Air combat is as much about the pilot as it is about his airplane. While the MiG had a performance edge, Sabre pilots were more aggressive and better trained. Many Sabre pilots were retreads, veterans of World War II fighter combat, called up because, ironically, the U.S. armed forces faced an acute pilot shortage following the post-war demobilization. Even the new pilots were well trained, typically entering combat with 350 flight hours. The few Soviet pilots the participated in the Korean War graduated from flight training with about 180 hours. The Chinese, faced with its own shortage of pilots, decreased the training time from 1 year to six months, and pilots graduated with just 60 hours of flight time; ten weeks of conversion training increased the Chinese pilot's hours to 80.
In the skies over Korea, a limited number of exceptionally well-trained, often combat experienced Americans faced off against more, but lesser trained Chinese. The Sabre pilots flew a well-made and well-maintained jet designed to kill other fighters. The F-86 had lighter weapons, better aiming systems, more fuel, and could outfight the MiG-15 below 30,000 feet. The Chinese outnumbered the Americans ten to one, but they were hastily trained and flying a short-range jet that was hard to fly, even though it could outperform the Sabre. The MiG had heavier weapons, but an obsolete aiming system. Finally, the MiG wasn't designed to dogfight, while the Sabre was.
In air combat, many aircraft are claimed to be destroyed by both sides, but often the "destroyed" aircraft manage to survive. MiGs often returned to base with forty or fifty holes, according to one Soviet pilot, even though U.S. intelligence officers often confirmed a kill if the F-86 pilot had managed to score just 13 bullet strikes. On the other side, Chinese often confirmed kills if a radar contact disappeared from the scope, but aircraft would often do that when exiting at low altitude. The best evidence, then, may come from official admissions of aircraft losses, or incontrovertible eyewitness accounts.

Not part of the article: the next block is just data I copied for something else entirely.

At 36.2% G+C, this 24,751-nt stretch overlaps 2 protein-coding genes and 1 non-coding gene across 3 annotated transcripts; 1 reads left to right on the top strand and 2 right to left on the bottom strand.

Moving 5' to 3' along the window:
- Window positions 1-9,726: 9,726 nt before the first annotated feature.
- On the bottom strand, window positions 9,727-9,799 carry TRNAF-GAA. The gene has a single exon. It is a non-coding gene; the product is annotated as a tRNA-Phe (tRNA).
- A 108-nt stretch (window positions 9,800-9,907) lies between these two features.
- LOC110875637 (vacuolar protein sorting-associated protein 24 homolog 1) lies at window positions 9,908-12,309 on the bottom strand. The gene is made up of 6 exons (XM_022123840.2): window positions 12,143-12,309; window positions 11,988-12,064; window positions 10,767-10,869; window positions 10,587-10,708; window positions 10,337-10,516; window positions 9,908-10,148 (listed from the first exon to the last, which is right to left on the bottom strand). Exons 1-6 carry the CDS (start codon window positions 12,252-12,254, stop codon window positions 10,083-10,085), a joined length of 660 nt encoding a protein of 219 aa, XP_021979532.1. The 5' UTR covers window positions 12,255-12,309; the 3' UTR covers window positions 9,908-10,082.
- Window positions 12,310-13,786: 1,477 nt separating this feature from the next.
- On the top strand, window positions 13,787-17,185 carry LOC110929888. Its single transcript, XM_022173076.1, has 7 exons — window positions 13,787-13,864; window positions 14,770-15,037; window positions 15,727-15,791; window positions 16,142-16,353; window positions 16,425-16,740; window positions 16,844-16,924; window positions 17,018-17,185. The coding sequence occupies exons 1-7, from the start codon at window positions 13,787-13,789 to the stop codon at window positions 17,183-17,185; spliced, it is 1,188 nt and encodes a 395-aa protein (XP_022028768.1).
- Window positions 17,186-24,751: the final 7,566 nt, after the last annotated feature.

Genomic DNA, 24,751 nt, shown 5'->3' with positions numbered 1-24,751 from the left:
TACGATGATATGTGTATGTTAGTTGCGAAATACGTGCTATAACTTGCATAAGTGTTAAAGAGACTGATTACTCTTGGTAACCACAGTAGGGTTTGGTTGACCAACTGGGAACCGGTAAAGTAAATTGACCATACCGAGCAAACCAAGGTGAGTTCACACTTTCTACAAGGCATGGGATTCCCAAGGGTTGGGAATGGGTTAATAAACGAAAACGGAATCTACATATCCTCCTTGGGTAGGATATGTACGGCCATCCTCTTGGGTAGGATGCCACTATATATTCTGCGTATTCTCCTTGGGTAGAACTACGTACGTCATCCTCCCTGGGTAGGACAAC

F-86 pilots claimed to destroy 800 MiGs. Soviet sources admit to 319 combat shoot-downs, with 309 to Sabres. Chinese sources admit 224 losses, all to Sabres. North Korean sources do not exist, but a defector estimated that at least 100 N.K. MiGs had been shot down, but it might be a good idea to adjust that down to 75 based on possible overestimation. All told, then, 608 MiGs-15s were lost in combat.
The USAF confirms that 78 Sabres were shot down in air-to-air combat. Fourteen more F-86s were lost to battle damage or from running out of fuel, and twelve more are listed as lost to "unknown" causes, making the total of lost Sabres 104. At the same time, however, 47 pilots were killed, 26 were captured, and 65 more were reported as missing in action, for a total of 138. Presumably, if the pilot was lost, then so was his airplane.
A tally of 608 MiGs vs 138 Sabres gives the F-86 a kill ratio of 4.4:1. Air superiority was never in doubt thanks to the F-86.
Source: Hampton, D. (2014). Lords of the Sky: Fighter Pilots and Air Combat from the Red Baron to the F-16. New York: HarperCollins